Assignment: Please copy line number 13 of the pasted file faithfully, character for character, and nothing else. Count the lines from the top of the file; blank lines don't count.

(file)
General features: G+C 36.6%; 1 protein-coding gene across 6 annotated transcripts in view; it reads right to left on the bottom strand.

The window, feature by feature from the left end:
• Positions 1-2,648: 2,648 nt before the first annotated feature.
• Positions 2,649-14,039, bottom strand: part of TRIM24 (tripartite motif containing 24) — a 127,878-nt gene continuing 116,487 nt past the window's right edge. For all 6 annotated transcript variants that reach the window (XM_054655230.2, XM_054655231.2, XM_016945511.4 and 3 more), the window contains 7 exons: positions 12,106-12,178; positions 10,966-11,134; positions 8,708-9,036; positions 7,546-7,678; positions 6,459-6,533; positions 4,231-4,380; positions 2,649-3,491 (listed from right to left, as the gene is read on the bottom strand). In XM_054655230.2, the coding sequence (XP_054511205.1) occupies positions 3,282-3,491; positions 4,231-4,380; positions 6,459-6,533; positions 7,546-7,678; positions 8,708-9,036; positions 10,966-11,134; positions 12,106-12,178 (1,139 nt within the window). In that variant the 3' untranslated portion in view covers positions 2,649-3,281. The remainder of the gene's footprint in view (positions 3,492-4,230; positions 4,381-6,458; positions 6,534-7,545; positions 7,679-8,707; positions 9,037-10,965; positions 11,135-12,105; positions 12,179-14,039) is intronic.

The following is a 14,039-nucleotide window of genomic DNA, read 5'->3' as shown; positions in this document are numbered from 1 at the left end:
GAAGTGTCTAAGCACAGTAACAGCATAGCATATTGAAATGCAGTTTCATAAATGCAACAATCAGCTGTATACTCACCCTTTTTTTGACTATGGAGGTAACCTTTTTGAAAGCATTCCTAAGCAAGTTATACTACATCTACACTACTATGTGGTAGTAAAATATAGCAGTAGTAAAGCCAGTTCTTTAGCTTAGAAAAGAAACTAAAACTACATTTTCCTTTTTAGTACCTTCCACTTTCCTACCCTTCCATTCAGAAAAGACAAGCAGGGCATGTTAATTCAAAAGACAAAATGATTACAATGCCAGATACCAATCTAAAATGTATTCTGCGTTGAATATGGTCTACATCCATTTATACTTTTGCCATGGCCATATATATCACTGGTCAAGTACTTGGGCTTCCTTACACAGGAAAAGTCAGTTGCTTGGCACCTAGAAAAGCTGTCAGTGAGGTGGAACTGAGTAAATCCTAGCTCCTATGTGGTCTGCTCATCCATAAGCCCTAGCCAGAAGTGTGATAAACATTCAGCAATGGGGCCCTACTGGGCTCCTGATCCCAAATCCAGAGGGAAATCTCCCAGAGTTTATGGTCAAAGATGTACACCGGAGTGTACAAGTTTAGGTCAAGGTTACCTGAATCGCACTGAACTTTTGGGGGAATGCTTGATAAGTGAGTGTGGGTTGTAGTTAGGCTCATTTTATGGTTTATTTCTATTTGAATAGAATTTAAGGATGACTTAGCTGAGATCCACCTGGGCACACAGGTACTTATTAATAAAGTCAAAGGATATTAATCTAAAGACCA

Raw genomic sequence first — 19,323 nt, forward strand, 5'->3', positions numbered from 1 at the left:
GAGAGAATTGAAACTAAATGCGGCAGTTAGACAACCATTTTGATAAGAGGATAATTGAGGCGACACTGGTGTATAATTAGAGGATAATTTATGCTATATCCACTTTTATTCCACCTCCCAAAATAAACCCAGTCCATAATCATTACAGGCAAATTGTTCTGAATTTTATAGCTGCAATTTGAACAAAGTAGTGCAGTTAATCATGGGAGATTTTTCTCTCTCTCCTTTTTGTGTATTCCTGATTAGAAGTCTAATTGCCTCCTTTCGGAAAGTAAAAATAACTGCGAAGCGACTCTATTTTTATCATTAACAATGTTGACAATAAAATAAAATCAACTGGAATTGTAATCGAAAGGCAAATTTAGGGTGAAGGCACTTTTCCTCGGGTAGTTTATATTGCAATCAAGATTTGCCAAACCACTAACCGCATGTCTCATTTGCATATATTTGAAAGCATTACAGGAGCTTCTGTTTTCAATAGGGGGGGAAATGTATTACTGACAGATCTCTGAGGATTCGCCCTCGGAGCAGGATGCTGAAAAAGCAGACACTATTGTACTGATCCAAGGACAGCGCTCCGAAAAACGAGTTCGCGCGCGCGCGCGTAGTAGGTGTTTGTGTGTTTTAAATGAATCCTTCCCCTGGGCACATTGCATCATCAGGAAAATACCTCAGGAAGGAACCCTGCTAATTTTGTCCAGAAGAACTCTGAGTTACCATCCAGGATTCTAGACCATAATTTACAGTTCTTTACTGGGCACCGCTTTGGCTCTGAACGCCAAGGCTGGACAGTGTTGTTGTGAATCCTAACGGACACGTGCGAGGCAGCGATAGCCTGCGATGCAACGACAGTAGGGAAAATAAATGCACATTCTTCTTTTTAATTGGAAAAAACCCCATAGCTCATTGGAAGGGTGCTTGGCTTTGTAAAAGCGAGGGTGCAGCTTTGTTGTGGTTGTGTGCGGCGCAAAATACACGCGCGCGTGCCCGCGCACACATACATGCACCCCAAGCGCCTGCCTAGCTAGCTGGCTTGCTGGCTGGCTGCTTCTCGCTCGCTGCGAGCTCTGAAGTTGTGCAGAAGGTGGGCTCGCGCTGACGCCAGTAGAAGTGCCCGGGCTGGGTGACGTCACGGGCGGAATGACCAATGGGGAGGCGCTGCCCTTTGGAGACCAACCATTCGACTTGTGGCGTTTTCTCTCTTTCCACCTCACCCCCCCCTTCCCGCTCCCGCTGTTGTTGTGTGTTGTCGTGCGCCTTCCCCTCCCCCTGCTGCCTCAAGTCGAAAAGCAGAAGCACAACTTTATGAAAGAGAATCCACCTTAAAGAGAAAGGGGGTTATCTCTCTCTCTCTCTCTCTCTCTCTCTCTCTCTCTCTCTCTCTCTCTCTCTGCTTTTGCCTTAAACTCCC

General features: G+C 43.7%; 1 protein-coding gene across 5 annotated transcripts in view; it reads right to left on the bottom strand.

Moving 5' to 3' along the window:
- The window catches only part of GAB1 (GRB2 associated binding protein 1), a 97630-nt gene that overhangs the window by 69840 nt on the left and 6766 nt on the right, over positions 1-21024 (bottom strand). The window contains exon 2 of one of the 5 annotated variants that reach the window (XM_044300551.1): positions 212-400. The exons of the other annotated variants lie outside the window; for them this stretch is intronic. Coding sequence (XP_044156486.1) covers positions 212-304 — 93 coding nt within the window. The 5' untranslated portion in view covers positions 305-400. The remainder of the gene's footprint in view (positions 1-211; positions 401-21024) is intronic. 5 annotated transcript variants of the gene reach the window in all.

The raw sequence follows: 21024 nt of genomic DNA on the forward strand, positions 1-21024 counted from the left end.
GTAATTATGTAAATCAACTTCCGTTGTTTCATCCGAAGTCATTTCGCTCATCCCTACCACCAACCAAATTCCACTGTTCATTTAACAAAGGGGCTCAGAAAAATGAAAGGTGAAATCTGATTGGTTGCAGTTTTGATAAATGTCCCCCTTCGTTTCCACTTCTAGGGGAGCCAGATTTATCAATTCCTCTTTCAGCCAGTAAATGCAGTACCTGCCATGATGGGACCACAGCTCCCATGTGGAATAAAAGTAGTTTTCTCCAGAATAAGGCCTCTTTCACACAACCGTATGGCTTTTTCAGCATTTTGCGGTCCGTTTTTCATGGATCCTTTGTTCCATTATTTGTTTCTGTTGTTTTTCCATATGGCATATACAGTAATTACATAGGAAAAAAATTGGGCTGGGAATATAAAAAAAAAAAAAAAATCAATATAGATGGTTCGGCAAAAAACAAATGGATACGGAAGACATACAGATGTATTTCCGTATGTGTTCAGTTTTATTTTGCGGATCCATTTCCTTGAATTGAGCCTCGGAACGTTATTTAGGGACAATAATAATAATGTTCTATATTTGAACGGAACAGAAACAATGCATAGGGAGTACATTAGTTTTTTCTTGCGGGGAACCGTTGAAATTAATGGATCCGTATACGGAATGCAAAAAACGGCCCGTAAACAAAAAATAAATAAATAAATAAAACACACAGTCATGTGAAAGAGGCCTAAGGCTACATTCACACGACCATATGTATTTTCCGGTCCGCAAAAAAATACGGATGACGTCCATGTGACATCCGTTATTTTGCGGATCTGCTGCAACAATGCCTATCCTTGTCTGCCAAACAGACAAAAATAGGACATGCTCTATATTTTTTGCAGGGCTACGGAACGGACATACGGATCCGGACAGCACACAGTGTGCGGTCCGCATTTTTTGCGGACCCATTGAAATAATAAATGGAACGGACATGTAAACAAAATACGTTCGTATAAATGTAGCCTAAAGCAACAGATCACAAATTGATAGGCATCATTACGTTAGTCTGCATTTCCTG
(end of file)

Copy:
GTAATTATGTAAATCAACTTCCGTTGTTTCATCCGAAGTCATTTCGCTCATCCCTACCACCAACCAAATTCCACTGTTCATTTAACAAAGGGGCTCAGAAAAATGAAAGGTGAAATCTGATTGGTTGCAGTTTTGATAAATGTCCCCCTTCGTTTCCACTTCTAGGGGAGCCAGATTTATCAATTCCTCTTTCAGCCAGTAAATGCAGTACCTGCCATGATGGGACCACAGCTCCCATGTGGAATAAAAGTAGTTTTCTCCAGAATAAGGCCTCTTTCACACAACCGTATGGCTTTTTCAGCATTTTGCGGTCCGTTTTTCATGGATCCTTTGTTCCATTATTTGTTTCTGTTGTTTTTCCATATGGCATATACAGTAATTACATAGGAAAAAAATTGGGCTGGGAATATAAAAAAAAAAAAAAAATCAATATAGATGGTTCGGCAAAAAACAAATGGATACGGAAGACATACAGATGTATTTCCGTATGTGTTCAGTTTTATTTTGCGGATCCATTTCCTTGAATTGAGCCTCGGAACGTTATTTAGGGACAATAATAATAATGTTCTATATTTGAACGGAACAGAAACAATGCATAGGGAGTACATTAGTTTTTTCTTGCGGGGAACCGTTGAAATTAATGGATCCGTATACGGAATGCAAAAAACGGCCCGTAAACAAAAAATAAATAAATAAATAAAACACACAGTCATGTGAAAGAGGCCTAAGGCTACATTCACACGACCATATGTATTTTCCGGTCCGCAAAAAAATACGGATGACGTCCATGTGACATCCGTTATTTTGCGGATCTGCTGCAACAATGCCTATCCTTGTCTGCCAAACAGACAAAAATAGGACATGCTCTATATTTTTTGCAGGGCTACGGAACGGACATACGGATCCGGACAGCACACAGTGTGCGGTCCGCATTTTTTGCGGACCCATTGAAATAATAAATGGAACGGACATGTAAACAAAATACGTTCGTATAAATGTAGCCTAAAGCAACAGATCACAAATTGATAGGCATCATTACGTTAGTCTGCATTTCCTG